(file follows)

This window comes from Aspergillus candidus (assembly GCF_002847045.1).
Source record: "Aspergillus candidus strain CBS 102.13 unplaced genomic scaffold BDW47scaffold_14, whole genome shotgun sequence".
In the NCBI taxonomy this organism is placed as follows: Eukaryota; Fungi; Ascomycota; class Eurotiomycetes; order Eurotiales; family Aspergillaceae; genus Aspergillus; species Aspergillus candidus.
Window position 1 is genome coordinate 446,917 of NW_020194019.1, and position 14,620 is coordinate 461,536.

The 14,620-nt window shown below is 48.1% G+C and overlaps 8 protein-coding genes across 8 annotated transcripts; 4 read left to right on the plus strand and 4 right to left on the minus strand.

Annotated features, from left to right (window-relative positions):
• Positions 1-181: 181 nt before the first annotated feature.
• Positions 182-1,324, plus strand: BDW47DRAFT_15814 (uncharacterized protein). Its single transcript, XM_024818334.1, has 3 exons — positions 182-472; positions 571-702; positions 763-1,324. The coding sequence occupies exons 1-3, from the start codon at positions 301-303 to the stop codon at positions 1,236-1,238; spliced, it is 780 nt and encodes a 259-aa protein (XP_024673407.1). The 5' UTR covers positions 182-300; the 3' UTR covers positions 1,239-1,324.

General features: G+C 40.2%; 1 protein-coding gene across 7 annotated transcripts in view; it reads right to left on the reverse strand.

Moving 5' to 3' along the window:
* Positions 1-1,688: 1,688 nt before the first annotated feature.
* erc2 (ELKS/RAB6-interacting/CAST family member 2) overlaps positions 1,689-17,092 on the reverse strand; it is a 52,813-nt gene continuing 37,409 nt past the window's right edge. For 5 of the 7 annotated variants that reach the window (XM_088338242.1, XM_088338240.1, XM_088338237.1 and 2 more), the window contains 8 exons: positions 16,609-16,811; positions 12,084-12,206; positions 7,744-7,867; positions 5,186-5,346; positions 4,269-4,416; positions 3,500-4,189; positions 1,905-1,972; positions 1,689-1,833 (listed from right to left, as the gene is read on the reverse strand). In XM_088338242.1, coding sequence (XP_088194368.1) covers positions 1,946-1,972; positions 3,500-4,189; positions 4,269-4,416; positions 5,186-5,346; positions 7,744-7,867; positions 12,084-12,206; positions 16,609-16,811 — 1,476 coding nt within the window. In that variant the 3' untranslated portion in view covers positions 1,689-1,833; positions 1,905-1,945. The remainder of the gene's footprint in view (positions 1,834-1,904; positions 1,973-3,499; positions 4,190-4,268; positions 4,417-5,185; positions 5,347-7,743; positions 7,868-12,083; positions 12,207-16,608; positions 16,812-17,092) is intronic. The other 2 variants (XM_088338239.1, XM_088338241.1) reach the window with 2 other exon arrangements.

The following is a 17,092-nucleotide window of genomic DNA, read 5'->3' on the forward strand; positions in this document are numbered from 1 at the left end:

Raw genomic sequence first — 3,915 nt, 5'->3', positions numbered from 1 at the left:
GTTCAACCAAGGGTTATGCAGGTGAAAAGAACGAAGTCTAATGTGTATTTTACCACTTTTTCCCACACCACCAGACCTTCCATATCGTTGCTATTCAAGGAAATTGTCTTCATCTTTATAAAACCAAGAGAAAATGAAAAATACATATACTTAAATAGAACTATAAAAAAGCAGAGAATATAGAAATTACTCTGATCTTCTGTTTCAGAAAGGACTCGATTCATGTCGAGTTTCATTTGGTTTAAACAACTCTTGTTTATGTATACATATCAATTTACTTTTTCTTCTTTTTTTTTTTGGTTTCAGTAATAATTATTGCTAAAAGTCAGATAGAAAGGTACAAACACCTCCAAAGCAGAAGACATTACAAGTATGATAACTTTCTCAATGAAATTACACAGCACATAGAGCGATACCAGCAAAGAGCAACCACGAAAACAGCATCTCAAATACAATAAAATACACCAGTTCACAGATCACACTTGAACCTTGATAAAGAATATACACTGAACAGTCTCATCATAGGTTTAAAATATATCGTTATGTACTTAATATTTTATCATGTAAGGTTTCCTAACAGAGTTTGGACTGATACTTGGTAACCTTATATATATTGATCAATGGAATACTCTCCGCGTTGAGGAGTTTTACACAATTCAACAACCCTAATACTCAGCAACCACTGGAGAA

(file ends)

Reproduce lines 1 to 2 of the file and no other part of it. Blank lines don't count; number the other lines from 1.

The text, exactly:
This window comes from Aspergillus candidus (assembly GCF_002847045.1).
Source record: "Aspergillus candidus strain CBS 102.13 unplaced genomic scaffold BDW47scaffold_14, whole genome shotgun sequence".